I've been staring at this page forever, the cursor mocking me with my inability to write a recap of yesterday's events.
I suppose it was because the actual event was, thankfully uneventful.
There was one counter demo at the march itself, in which Itamar Ben-Gvir and Baruch Marzel, easily the most disgusting specimens of humanity Israeli society has to offer came with signs reading "Holyland not Homoland" as we marched by.
If you are interested, you can read some of their hate speech and incitement here
But we were safe, because the police (despite some asshattery earlier this month regarding the route to the Knesset) are very serious about the security. Now, I trust the police about as far as I can throw them (meaning, I don't) and it's really due to the fact that the Pride March in Jerusalem gets more threats than any other political march in the city - my sister, who is a Jeruselamite (of many years) was surprised at the fact that there weren't people on the sidelines hurling insults or worse. I explained that ever since the stabbing in 2005
, the security had been upped. Not to mention that Pride is not an explicitly Leftist event and doesn't invite that kind of political ire from its opposers.
I, per usual, marched with the Reds :) along with Yael, tamara_russo
, my sister (who next year will be bringing her husband and kids) and I saw my friend S and it was awesome.
There were great speeches in the pre-march events, an open stage for anyone who had something say, so there were many talks from grassroots activists, the kink community, the bi/pan community, the anarchists, the communists, an anonymous letter from a religious gay man... it was very heart warming.
As I've previously mentioned, this is the first time we marched to the Knesset, and it felt profound and meaningful. Which is how I felt during the Radical march back in June in Tel-Aviv and didn't feel during the Municipal march in Tel-Aviv - that's a carnival and has lost the political power it once held. I don't know how I feel about marching in the Municipal Tel-Aviv march considering the fact that Tel-Aviv is constantly used to pinkwash Israeli society - while we're called filth and animals everywhere
This was doubly clear at the Memorial rally held after the march
in the Knesset rose garden in honour of Nir Katz and Liz Trobishi (z"l) which the 1st of August marks the year anniversary of their murder. Nir Katz's mother, Ayala, became a pivotal figure in the community, becoming the chairwoman on Tehila
(the Israeli version of Parents and Friends and of [QUILTBAG] people) and she gave a very moving speech.
We were told that the Prime Minister Benjamin Netanyahu was "supposed" to send a letter for the community, but didn't get a chance to sign it. Tsipi Livny delivered a letter, which I don't appreciate thanks, seeing as gays are seen as nothing more than fodder for tourists, at best.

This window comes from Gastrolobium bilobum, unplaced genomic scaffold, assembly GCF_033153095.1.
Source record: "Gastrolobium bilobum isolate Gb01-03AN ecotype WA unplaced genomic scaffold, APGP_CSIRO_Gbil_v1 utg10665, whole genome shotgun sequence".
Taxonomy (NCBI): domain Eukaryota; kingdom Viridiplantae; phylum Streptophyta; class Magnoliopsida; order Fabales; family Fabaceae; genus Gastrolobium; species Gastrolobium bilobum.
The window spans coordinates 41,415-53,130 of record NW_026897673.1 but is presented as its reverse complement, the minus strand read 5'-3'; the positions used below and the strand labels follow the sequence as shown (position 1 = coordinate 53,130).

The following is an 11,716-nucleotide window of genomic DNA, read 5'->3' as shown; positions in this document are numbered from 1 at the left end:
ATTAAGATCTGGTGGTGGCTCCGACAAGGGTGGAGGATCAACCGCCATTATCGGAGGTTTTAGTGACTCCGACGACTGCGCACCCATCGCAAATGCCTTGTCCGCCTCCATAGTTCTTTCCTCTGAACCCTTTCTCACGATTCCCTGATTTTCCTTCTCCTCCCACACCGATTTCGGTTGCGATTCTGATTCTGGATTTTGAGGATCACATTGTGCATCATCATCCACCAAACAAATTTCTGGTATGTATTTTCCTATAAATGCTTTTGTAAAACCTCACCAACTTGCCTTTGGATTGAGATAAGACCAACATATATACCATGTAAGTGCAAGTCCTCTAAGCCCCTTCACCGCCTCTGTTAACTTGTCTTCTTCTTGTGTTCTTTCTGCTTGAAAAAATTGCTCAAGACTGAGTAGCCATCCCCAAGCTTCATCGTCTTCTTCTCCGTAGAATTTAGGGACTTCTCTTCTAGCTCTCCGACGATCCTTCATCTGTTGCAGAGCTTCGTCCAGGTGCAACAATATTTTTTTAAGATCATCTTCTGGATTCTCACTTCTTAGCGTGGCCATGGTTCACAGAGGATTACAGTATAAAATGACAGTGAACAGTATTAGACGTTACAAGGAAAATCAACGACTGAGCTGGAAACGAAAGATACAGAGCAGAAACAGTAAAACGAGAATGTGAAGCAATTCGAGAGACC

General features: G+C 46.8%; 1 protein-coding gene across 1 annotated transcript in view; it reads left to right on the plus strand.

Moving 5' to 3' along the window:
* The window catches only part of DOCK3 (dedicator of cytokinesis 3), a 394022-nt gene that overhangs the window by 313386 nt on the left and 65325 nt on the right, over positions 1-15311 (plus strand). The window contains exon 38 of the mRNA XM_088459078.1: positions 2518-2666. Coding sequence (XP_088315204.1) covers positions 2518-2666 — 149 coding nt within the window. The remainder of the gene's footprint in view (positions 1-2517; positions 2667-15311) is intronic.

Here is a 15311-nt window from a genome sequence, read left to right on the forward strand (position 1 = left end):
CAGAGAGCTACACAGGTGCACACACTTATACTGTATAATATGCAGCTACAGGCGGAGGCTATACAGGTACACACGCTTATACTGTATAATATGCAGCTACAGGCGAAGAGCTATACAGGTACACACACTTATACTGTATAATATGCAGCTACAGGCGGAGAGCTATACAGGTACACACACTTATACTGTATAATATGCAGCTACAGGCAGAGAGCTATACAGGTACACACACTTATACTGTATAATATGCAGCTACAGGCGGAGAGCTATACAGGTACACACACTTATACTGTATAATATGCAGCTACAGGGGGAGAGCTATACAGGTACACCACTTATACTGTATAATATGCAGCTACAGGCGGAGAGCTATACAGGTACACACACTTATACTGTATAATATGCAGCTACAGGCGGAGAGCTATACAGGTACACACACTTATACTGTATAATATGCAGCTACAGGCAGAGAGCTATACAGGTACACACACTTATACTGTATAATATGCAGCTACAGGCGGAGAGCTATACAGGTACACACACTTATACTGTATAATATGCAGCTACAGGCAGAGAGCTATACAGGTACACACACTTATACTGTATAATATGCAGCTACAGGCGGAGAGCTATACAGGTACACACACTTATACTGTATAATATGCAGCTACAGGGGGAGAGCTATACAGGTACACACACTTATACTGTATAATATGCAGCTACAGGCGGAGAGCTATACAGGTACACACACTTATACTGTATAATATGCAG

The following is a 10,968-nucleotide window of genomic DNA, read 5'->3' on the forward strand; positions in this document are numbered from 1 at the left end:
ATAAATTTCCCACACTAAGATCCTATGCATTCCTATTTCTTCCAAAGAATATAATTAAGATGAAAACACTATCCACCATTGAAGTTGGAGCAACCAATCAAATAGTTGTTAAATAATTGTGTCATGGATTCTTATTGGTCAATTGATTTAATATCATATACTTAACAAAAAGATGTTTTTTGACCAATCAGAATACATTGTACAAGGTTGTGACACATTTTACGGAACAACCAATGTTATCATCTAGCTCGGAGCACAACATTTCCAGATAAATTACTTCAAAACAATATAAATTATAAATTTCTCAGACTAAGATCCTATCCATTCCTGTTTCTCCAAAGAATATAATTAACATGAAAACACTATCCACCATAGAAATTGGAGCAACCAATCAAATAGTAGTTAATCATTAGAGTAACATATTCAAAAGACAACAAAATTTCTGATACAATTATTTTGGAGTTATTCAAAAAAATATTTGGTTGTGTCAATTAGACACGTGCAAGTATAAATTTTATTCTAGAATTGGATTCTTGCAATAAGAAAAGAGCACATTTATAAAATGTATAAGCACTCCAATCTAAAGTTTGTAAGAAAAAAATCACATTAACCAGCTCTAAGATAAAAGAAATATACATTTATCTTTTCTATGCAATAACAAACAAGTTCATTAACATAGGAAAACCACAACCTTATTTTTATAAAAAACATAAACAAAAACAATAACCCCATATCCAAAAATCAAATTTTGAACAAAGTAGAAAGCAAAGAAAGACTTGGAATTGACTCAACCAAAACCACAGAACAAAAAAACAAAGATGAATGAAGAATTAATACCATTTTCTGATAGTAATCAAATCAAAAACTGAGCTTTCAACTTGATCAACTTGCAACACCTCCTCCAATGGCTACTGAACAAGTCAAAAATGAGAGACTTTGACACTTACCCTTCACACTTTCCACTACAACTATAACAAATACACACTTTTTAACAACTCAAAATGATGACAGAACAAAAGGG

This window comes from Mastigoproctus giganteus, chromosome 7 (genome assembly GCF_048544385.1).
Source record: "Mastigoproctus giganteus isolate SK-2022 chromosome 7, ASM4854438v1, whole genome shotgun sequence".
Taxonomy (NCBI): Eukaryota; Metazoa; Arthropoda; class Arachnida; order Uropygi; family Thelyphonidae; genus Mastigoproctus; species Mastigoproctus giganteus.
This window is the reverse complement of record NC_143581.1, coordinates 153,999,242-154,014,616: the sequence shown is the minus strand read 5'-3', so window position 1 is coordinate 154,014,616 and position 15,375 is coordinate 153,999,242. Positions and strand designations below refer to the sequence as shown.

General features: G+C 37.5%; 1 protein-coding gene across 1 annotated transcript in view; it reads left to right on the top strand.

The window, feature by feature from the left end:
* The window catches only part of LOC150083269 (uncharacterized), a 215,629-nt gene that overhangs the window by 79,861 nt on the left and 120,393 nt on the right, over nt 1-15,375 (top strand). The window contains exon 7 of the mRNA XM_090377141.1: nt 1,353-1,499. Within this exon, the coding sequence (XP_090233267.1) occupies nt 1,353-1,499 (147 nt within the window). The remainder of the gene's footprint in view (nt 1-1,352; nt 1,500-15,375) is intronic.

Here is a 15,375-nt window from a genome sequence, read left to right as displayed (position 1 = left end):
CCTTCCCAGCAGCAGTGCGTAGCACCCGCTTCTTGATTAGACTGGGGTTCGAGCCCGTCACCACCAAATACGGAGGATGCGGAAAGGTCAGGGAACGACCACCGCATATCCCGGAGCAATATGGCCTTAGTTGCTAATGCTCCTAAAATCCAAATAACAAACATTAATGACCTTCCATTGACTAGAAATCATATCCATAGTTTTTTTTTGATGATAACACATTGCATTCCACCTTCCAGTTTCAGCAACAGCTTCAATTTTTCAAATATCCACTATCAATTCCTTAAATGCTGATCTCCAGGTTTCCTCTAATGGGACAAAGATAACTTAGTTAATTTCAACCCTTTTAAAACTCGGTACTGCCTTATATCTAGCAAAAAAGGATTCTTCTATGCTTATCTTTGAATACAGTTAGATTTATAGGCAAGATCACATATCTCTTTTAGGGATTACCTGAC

Gay and out MK Nitzan Horowitz gave a very passionate (and loud) speech and stated pretty blatantly that the other members of Knesset sucked when it came to policy concerning queers.
My sister and I left after his speech and missed the (so I've heard) surreal speech by former Speaker of the Knesset and author Avrum Burg, who is a religious man and upholds universal values of human and civil rights and spoke about reconciling those with religion.
I spoke to my sister about the Statement of Principles I mentioned yesterday (LJ
) which is obviously connected to the whole reconciling of religion and homosexuality. And she said it's better than sitting Shiva on the child and mentioned that at least like this they can still have a place.
"Men" I said, as the Statement is very much tilted towards the male experience, despite the fact that gay women are mentioned, it's clear that the only people "really" affected are men, because there is this disbelief surrounding female desire towards sex that doesn't involve a penis belonging to a man.
My sister said that possibly being an unmarried woman in traditional Orthodox society is the worst position, because there really is no place.
Call me crazy. But to me this means traditional Orthodox society is just not the place to be if you're gay. Also, traditional orthodox people need to stop being bigoted ass-holes.
Yes, it is better not to sit Shiva over your child, just like common-law marriage is better than having no partner rights whatsoever.
Here are some pictures, all taken by tamara_russo
. Thank you babe, for being there with me!( I'm cute )